I share with the students that some of them will discover that in my attempts to present accounting as crystal clear water, they will find themselves leaning into this. It will just make sense. They will “get it.” It will come rather naturally.

I approach the white board, pen in hand, and say, “For you this class will be this kind of experience,” and I draw a great big smiley face on the board.

Then I share that the reason for this is because there is “fishiness” inside of them and that when they are around water, it is something they will naturally lean into. Fish and water go hand in hand, right?

I turn to the class and almost everyone is “getting it.” Students like simplicity. I am a student.

Then I share that for others, this class in accounting is going to be something you do not like. It will not make any sense, will be incredibly difficult and you may find yourself wondering why you took this class in the first place.

Again, I turn to the white board, pen in hand, and say, “For you this class will be this kind of experience,” and I draw a great big smiley face on the board.

I turn to the class to find a puzzled look upon the faces of many. “You meant to say, frustration face, right? You made a mistake, right?” That’s what they are thinking.

I then share that the reason this will be a great big smiley face is because they have discovered that they have no fishiness in them at all and that perhaps they have “monkey” in them and that all they need to do is find the subject matter where “trees” are being taught.

A slight laughter begins to bubble throughout the room. Everyone knows exactly what I mean. No one knows, including me, who does and does not have fishiness in them. But this serves to create a culture for the entire semester together.

During group work in the weeks ahead, students will constantly turn to me and share their own perception of their own fishiness.

Some will look at me with a smile and say, “There’s fishiness in me!” Most will look at me and share, “There’s no fishiness in me at all.” For all students a common ground, or should I say, “water,” is being formed.

Accounting has become a class in which an environment of discovery has been shared. Shame, fear, and competitiveness are gone. Freedom, responsibility and discovery are the pillars on which our time in class is being built.

An educational incubator environment is taking shape.

I have been doing this for three years now. The results have been very interesting. Words have become flesh and now have names and stories behind them. Janelle, Nora, Nick, Riley, Courtney, and Nick. These are some of the students, people, who have discovered their fishiness within.

This is so fun to watch and be part of. I can only equate it with being a midwife; less bloody for sure but being an integral part of birthing something.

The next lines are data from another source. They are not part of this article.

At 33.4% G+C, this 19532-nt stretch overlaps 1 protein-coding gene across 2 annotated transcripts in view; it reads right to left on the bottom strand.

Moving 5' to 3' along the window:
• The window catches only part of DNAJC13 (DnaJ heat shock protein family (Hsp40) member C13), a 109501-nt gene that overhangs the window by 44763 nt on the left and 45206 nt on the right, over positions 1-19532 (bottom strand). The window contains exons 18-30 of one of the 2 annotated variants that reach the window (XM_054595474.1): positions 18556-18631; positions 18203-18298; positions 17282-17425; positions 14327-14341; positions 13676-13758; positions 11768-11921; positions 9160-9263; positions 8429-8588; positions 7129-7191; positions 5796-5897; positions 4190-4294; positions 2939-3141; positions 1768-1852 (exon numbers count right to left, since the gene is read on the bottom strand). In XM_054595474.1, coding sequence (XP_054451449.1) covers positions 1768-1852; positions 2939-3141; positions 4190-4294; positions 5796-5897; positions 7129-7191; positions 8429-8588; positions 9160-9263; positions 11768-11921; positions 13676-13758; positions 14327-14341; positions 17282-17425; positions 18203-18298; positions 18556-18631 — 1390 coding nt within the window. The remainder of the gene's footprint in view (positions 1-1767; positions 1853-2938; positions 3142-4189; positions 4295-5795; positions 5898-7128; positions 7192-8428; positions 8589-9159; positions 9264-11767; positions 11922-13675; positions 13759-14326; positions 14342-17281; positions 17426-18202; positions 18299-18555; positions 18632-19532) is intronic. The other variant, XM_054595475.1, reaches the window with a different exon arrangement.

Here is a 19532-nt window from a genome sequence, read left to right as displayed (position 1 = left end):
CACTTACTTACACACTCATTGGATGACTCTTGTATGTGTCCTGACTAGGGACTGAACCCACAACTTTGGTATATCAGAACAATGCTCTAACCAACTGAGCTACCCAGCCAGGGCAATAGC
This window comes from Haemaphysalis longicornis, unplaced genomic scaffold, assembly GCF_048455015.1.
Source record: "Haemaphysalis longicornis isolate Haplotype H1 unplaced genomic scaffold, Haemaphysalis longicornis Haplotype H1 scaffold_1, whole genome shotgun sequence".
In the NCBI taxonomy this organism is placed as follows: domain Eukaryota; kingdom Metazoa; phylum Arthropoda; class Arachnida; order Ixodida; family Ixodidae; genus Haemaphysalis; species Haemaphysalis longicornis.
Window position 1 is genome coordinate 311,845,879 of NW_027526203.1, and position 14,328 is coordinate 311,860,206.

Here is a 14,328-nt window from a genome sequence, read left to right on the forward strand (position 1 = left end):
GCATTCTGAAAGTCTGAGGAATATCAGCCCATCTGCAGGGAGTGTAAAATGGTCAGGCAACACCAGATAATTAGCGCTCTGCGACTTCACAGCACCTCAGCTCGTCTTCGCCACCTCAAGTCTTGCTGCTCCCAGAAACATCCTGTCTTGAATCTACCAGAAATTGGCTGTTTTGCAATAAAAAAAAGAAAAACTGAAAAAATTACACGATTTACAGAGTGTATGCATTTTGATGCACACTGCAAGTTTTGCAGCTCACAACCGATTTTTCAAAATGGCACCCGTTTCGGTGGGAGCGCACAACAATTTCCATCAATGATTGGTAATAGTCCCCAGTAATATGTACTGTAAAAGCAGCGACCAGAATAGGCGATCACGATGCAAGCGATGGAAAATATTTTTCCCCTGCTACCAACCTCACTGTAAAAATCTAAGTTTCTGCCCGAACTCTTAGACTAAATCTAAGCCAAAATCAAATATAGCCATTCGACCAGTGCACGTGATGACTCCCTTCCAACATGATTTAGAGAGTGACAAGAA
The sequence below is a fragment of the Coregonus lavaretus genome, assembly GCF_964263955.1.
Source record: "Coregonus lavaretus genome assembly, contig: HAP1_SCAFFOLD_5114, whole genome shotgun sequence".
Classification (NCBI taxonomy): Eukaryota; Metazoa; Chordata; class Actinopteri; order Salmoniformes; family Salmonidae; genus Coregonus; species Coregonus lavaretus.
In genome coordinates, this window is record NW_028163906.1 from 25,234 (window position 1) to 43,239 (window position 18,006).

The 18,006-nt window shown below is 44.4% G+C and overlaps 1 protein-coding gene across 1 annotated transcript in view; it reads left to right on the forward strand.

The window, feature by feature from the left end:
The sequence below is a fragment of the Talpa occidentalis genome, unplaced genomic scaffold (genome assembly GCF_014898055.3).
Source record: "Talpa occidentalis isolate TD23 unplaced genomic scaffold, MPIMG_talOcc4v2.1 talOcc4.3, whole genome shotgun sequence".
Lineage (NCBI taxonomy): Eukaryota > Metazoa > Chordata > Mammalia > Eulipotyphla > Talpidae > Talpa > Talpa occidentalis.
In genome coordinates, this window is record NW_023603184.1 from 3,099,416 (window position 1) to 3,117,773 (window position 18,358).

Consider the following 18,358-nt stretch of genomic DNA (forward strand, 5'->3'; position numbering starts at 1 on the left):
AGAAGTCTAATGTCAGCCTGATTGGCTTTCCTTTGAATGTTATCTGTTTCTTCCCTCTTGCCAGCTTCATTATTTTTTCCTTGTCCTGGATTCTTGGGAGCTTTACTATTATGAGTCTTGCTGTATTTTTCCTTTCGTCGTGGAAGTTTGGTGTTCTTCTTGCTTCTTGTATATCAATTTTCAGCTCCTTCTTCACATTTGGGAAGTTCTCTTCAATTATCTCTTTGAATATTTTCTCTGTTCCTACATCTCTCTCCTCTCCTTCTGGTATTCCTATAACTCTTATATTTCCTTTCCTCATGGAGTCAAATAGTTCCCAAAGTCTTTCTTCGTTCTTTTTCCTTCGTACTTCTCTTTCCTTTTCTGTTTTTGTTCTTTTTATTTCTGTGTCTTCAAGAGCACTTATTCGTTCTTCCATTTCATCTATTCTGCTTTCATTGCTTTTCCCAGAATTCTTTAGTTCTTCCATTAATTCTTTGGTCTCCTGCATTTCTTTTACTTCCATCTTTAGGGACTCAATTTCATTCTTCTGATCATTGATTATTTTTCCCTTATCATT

Perhaps the distinctions between education and parenting are not as far away as we have been led to believe.

This is what drew me into education. This is what education can be. The Latin is educere and it means to draw out; to pour on. The implication is that something is already present inside a person. The true educator, like an artist, is then in search of that which is already present, inside, needing awakening, wanting to be released without.

Sounds an awful lot like good parenting to me.

If I were cool, I would say, “Hey, it’s how I roll in accounting.” I am not that cool.

Rather, I like to wonder. I wonder if other subjects could be approached in similar vein? Surely this cannot be limited to accounting. Is this same approach transferable? Are there transferable principles just waiting to be appropriately applied in all disciplines?  Could it be thoughtfully applied to any area of study as long as we have a common, larger picture in mind? I believe it could.

What would it be like if an entire system of education where built around this kind of thinking? Hmm…

Imagine all people, everywhere, with this kind of vision for education “unplugged.” I sense something big and much needed could be on the horizon.

Howard Gardner, in his book Five Minds For the Future, (A CIE “classic” which can be found in their lending library!) writes, “Education is inherently and inevitably an issue of human goals and human values. … I wish that this statement were mounted prominently above the desk of every policymaker…One cannot even begin to develop and educational system unless one has in mind the knowledge and skills that one values, and the kind of individuals one hopes will emerge at the end of the day.”

Does a two year community college have any business collaborating with the likes of Howard Gardner? I mean, he’s an icon on the campus of Harvard!

When push comes to shove, what kind of individuals do we hope will emerge at the end of the day? Whether Harvard’s Cambridge or NMC’s Traverse City, the real goal is humanness, right? We want all people to discover and simply be…themselves.

Much easier said than done.

Imagine the impact in a community if a college were to get this right. Imagine the impact in a community if a college were to become intentional about this. Imagine the impact in a community if this were to become the operating system, the “how we run” (maybe I am getting cooler?) of a college.

Some stumble into this by mistake. Perhaps fate has smiled on them. What could happen if all were intentionally “trained up” or educated this way? I believe our world would be much more…well…human!